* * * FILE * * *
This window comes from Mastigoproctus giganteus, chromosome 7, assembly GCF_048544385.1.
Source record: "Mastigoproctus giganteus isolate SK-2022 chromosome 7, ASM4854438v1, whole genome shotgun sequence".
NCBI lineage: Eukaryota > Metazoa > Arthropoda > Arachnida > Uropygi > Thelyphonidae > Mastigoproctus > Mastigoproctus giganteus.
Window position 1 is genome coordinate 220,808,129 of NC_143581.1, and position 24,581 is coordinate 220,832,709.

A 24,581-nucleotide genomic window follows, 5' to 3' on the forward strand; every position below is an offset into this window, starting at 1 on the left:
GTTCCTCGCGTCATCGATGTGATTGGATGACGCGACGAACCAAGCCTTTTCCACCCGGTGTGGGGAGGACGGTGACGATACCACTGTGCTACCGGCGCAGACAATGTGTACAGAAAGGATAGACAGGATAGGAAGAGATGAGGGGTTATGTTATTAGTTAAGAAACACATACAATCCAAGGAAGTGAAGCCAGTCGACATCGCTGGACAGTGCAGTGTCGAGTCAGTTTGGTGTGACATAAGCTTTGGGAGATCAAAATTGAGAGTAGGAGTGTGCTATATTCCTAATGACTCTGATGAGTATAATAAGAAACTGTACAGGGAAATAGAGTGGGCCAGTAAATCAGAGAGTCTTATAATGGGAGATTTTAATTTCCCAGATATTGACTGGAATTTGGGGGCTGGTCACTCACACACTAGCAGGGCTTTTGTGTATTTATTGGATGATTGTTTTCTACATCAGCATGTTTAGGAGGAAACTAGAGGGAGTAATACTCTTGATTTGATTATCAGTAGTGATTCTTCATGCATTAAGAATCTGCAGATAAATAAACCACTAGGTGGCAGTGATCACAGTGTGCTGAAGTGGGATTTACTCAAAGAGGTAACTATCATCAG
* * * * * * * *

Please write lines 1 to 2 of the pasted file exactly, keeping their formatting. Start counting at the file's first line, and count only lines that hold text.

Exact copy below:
This window comes from Mastigoproctus giganteus, chromosome 7, assembly GCF_048544385.1.
Source record: "Mastigoproctus giganteus isolate SK-2022 chromosome 7, ASM4854438v1, whole genome shotgun sequence".